18 May 2011

Cambridge

Trinity St cyclists
The weekend before last I paid a visit to my sister Zoe, who is now working as a post-doctoral fellow in the chemistry department at Cambridge. I'd covered the main attractions before, particularly during my rather damp voyage in 2007, when I was soaked to the skin for the entire weekend. But this time around it was much nicer to have a 'local' to see the sights with, and it was a good opportunity to see how Zoe's doing in her new role. Naturally she is in her element at Cambridge, and the experience will be great for her career. And what a super place to live!

As I'm operating on a budget I took the coach up instead of the train, which meant that I spent an hour and 40 minutes in Friday night traffic before the coach had even cleared the edge of London. But I made it to Cambridge in reasonable time without too much delay. There was an opportunity to have a quick drink with Zoe and her chemistry friends at the nearby Panton Arms, which was full of students enjoying a Friday night wind-down tipple. Afterwards we enjoyed a movie and a bit of Friday night TV back at Zoe's apartment; Easy A was still entertaining on a second viewing.

On Saturday we fit in a great deal of rewarding foot-slogging around town. In the morning we took in the Fitzwilliam Museum, which I had so enjoyed in 2007. It's a lovely neo-classical temple of knowledge, akin to the British Museum and the Ashmolean in Oxford. The Fitzwilliam also boasts an excellent art collection, and the museum shop sported a marvellous collection of Cambridge-related illustrations by the children's artist Quentin Blake, completed in honour of the 800th anniversary of Cambridge University in 2009. I bought some lovely Blake postcards to add to the ever-increasing stack of such cards that I'm supposedly going to frame and hang on a wall someday. There's still no photos permitted in the museum other than in the entrance hall, but even that's pretty impressive.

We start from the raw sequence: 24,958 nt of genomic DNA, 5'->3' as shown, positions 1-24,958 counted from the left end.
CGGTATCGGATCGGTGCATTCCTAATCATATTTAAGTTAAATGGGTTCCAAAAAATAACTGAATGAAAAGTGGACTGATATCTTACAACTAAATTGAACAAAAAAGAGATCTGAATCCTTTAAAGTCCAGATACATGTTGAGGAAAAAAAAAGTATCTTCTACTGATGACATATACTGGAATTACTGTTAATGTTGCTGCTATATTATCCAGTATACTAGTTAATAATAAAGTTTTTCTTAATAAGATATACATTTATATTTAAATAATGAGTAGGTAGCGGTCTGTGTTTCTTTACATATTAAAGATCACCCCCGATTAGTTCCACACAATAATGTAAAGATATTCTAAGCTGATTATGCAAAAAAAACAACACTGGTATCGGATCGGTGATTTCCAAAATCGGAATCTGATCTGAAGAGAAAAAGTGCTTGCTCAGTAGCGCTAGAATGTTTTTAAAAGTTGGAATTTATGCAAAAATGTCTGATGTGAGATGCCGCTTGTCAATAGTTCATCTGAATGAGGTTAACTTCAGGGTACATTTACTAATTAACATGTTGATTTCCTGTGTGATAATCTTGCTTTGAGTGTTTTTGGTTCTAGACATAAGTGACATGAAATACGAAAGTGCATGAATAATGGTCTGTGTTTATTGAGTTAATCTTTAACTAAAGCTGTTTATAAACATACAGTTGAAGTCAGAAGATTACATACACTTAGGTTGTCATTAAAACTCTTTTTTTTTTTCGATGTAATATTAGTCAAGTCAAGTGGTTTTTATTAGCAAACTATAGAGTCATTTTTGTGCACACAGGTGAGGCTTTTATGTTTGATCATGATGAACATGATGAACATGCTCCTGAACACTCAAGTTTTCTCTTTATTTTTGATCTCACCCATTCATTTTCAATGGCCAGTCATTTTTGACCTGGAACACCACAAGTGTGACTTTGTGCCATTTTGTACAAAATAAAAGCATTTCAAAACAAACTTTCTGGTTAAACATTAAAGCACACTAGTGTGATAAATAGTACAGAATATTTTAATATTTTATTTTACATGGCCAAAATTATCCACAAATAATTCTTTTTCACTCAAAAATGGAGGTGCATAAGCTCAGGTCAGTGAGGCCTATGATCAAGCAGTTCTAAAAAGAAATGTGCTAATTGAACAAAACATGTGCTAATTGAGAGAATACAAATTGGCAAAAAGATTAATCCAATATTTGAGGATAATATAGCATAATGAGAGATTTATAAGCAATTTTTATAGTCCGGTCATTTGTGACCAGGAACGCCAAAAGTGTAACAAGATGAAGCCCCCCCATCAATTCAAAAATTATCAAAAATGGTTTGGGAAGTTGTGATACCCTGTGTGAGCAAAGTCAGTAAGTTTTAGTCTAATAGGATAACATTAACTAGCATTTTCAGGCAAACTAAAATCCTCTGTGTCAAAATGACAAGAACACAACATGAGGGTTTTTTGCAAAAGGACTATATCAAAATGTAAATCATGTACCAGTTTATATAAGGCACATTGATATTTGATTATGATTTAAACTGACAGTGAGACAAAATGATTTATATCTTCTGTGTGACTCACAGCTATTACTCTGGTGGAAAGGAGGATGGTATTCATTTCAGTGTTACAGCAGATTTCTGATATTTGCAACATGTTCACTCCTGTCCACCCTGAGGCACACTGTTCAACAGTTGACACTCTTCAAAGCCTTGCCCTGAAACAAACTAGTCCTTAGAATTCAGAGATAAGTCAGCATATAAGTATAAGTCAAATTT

Fitzwilliam Museum entrance hall

After an M&S lunch in the green expanse of Parker's Piece, the city park at which my coach arrived, we set off for a long walk around the Cam, circling Cambridge and admiring the famous Backs of the various colleges and the students punting tourists along the river. After a break back at the apartment to regain some energy, we returned to town for dinner and so I could take some photos in the dusk light. Then to round out the night I attempted to inculcate Zoe into the wonders of Radio 4 by listening to Sandi Toksvig's News Quiz podcast.
River Cam swan
King's College Chapel at dusk (HDR)

Sunday morning is Zoe's weekly sleep-in, so I took myself off to walk in the countryside, which is remarkably easy because her apartment is on the edge of town and overlooks open farmland. The main distinguishing feature of the fields I walked past was that they were inhabited by a burgeoning population of highly fecund and often cute rabbits.

Following my walk, Zoe and I headed into town for lunch, and there was time to fit in one more visit before my afternoon coach back to London. We climbed the winding, spiral staircase of Great St Mary's, the university's church, which occupies the area between King's Parade and the Market Hill. This incarnation of the church was finished in 1519, but the tower we climbed wasn't completed until 1608. It boasts a splendidly spooky bell-ringers' chamber mid-way up, and as the tallest structure in the city it also offers superb 360-degree views over the flat expanses of the city, the market and the colleges, and Cambridgeshire further afield. From this vantage point one can observe the busy streets, which are thronged with cyclists heading every which way - in a refreshing and long-standing university policy, undergraduates are not permitted to have cars.
Western view from Great St Mary's

Soon it was time for me to board my coach back to London. It had been a grand weekend enjoying the sights of Cambridge and seeing Zoe in her element. Perhaps I'll be back to stage a return visit before too long!
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